OEMs must adopt a customer-centric strategy that approaches innovations by working backward from consumer demands in order to modernise their processes and stay up with the pace of the market. This approach aims to develop ideas and solutions that address certain problems found in customer data and research. Because manufacturers fail to consider how they will fit into their customers' lives and the existing technology they like, built-in automotive functions like music syncing frequently become outdated very soon.

The privacy and security consequences of having access to a 360-degree picture of a customer's driving behaviours, application usage, maintenance, and service history must also be taken into account when realising the full potential of digital technology. Implementing digital technology requires strong governance and supervision.

There will be data management consequences across the board that may not have been previously considered, but which will need to be handled moving ahead, according to Sayer, just as with any other data-driven, connected sort of device.

Reimagining approaches to innovation

Reimagining approaches to innovation

OEMs are being compelled to reevaluate how they do business across the board due to the changes brought about by digital technology. Many businesses are adopting a customer-first, data-driven attitude to combine cutting-edge technologies such as AI, machine learning, cloud and edge computing, and digital twins into both production and goods. This is done in order to reinvent research and development, supply chains, and manufacturing.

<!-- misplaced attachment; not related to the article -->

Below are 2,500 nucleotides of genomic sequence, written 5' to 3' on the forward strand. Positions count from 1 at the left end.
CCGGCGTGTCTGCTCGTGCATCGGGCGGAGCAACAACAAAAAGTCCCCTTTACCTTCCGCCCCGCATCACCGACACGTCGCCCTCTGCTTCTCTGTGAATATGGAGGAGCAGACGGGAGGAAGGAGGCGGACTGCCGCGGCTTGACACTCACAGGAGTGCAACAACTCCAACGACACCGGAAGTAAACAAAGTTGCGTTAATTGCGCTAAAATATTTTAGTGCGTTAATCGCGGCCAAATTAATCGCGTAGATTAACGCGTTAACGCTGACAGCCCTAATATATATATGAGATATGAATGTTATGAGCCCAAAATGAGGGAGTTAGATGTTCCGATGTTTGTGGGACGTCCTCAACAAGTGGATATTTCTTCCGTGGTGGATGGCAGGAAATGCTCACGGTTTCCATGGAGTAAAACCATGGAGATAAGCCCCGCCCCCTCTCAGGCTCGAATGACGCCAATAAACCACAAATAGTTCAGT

The automobile industry produces enormous volumes of data, and as connected and autonomous vehicles gather real-time information on consumer preferences and behaviours, this data will only continue to grow. Depending on a company's innovation strategy, this data can be transformed into pertinent insights.

A connected vehicle software error might result in serious safety repercussions while driving, unlike a phone application. Therefore, before they can be marketed, vehicle manufacturing and innovation cycles must become coupled and undergo several quality assurance checks. Automobile manufacturers and original equipment manufacturers (OEMs) must reduce these cycles without sacrificing safety and security as consumers become acclimated to swiftly emerging digital technology and the market continues to change.